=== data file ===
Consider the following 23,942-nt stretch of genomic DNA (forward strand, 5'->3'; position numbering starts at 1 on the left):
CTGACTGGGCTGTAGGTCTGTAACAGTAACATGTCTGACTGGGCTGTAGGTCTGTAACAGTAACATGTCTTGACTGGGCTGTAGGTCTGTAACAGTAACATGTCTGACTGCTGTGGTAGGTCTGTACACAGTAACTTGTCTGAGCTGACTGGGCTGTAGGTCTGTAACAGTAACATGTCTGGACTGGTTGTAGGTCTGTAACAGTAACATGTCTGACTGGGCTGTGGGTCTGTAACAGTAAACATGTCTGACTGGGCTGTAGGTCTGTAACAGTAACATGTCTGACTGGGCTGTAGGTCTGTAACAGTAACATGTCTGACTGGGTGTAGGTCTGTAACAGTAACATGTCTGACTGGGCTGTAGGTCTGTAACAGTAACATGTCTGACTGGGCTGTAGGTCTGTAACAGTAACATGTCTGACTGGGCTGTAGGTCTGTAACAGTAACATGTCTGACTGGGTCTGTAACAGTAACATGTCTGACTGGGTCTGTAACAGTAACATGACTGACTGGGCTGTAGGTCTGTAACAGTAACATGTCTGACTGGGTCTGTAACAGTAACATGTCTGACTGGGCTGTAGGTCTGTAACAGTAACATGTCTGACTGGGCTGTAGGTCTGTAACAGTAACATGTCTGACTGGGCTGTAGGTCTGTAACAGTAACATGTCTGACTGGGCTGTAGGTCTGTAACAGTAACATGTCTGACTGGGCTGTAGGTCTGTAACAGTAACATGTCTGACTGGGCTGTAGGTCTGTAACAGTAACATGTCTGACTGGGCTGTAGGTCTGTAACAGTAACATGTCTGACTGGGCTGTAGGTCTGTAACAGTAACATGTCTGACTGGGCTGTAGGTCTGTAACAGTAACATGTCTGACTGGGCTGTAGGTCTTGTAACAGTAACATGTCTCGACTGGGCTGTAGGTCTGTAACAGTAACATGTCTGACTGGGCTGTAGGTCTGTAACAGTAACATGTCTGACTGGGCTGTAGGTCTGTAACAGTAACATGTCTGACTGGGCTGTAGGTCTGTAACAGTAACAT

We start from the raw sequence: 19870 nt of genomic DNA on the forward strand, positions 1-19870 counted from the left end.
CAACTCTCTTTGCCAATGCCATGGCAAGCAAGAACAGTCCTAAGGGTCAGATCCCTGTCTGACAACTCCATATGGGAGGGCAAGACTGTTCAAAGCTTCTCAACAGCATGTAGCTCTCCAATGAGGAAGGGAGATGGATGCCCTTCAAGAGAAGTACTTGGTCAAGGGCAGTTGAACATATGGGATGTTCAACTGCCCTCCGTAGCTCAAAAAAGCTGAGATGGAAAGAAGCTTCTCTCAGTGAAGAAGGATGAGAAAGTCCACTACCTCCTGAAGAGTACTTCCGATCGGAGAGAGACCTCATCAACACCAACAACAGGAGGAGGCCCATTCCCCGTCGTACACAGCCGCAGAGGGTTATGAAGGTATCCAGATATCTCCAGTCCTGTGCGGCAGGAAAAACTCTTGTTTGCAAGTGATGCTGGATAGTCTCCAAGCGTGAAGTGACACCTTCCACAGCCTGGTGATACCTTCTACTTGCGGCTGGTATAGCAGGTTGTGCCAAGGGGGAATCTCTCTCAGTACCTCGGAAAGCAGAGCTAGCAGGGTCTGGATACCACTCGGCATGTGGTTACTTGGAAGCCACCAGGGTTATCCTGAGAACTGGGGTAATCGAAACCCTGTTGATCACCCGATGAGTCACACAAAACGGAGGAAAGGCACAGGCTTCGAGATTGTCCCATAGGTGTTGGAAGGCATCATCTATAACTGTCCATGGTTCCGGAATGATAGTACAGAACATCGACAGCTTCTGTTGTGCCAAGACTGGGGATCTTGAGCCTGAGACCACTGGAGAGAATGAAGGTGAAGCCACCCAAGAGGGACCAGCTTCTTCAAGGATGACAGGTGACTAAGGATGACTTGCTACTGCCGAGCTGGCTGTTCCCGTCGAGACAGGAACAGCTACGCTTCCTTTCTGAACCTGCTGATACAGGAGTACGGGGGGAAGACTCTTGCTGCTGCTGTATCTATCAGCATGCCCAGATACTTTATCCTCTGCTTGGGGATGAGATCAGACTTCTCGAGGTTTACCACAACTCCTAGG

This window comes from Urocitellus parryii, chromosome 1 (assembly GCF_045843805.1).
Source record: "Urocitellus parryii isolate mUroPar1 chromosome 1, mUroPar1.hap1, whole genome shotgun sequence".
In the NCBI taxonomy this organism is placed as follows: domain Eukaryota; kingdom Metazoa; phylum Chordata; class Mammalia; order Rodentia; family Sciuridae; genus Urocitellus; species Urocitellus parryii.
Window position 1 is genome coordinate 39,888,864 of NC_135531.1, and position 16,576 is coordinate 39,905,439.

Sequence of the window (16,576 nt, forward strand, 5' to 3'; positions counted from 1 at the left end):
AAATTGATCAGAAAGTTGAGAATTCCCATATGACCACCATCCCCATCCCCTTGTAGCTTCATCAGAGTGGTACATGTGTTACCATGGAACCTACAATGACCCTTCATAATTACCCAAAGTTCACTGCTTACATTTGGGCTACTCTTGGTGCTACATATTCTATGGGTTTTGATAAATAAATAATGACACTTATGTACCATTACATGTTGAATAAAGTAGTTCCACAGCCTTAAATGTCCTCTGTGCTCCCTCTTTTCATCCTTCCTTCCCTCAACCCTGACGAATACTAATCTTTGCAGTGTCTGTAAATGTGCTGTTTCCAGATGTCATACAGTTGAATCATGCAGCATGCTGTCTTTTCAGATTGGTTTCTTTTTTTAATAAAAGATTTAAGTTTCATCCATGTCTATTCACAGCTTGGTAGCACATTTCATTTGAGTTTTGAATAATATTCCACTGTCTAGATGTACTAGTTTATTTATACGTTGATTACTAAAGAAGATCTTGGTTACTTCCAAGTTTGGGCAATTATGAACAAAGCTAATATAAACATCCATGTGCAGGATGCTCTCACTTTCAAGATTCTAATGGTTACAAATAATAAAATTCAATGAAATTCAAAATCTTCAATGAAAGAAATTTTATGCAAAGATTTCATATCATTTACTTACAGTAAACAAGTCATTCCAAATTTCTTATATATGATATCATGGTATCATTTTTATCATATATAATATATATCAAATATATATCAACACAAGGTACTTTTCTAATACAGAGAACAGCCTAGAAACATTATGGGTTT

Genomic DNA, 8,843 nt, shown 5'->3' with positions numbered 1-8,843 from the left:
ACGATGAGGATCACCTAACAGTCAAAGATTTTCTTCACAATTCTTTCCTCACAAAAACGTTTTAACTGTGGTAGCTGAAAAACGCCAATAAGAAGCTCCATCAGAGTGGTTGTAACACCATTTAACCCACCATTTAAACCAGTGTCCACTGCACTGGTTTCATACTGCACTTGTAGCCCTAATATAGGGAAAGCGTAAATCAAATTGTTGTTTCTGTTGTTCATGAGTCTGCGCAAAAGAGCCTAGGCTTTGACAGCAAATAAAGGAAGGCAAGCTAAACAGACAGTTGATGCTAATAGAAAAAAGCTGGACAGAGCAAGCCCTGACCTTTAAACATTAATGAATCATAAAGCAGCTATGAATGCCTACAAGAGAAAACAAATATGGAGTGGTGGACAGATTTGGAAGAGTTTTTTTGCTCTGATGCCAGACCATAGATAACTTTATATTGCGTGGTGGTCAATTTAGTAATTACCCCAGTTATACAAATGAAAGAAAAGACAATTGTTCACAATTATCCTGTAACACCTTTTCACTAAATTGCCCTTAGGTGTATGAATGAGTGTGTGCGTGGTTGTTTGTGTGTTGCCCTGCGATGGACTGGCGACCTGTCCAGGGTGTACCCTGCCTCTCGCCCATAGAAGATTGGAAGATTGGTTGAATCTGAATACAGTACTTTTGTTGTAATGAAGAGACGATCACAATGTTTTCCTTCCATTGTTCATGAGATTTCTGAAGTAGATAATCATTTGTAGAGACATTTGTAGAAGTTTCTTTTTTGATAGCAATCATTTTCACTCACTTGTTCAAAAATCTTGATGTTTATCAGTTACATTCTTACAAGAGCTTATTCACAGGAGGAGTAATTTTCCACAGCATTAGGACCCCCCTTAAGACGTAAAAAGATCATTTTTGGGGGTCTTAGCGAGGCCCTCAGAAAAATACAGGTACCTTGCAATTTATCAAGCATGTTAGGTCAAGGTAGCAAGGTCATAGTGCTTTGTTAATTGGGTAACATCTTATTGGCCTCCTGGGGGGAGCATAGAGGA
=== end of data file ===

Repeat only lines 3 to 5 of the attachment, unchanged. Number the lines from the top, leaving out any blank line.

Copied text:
We start from the raw sequence: 19870 nt of genomic DNA on the forward strand, positions 1-19870 counted from the left end.
CAACTCTCTTTGCCAATGCCATGGCAAGCAAGAACAGTCCTAAGGGTCAGATCCCTGTCTGACAACTCCATATGGGAGGGCAAGACTGTTCAAAGCTTCTCAACAGCATGTAGCTCTCCAATGAGGAAGGGAGATGGATGCCCTTCAAGAGAAGTACTTGGTCAAGGGCAGTTGAACATATGGGATGTTCAACTGCCCTCCGTAGCTCAAAAAAGCTGAGATGGAAAGAAGCTTCTCTCAGTGAAGAAGGATGAGAAAGTCCACTACCTCCTGAAGAGTACTTCCGATCGGAGAGAGACCTCATCAACACCAACAACAGGAGGAGGCCCATTCCCCGTCGTACACAGCCGCAGAGGGTTATGAAGGTATCCAGATATCTCCAGTCCTGTGCGGCAGGAAAAACTCTTGTTTGCAAGTGATGCTGGATAGTCTCCAAGCGTGAAGTGACACCTTCCACAGCCTGGTGATACCTTCTACTTGCGGCTGGTATAGCAGGTTGTGCCAAGGGGGAATCTCTCTCAGTACCTCGGAAAGCAGAGCTAGCAGGGTCTGGATACCACTCGGCATGTGGTTACTTGGAAGCCACCAGGGTTATCCTGAGAACTGGGGTAATCGAAACCCTGTTGATCACCCGATGAGTCACACAAAACGGAGGAAAGGCACAGGCTTCGAGATTGTCCCATAGGTGTTGGAAGGCATCATCTATAACTGTCCATGGTTCCGGAATGATAGTACAGAACATCGACAGCTTCTGTTGTGCCAAGACTGGGGATCTTGAGCCTGAGACCACTGGAGAGAATGAAGGTGAAGCCACCCAAGAGGGACCAGCTTCTTCAAGGATGACAGGTGACTAAGGATGACTTGCTACTGCCGAGCTGGCTGTTCCCGTCGAGACAGGAACAGCTACGCTTCCTTTCTGAACCTGCTGATACAGGAGTACGGGGGGAAGACTCTTGCTGCTGCTGTATCTATCAGCATGCCCAGATACTTTATCCTCTGCTTGGGGATGAGATCAGACTTCTCGAGGTTTACCACAACTCCTAGG

This window comes from Urocitellus parryii, chromosome 1 (assembly GCF_045843805.1).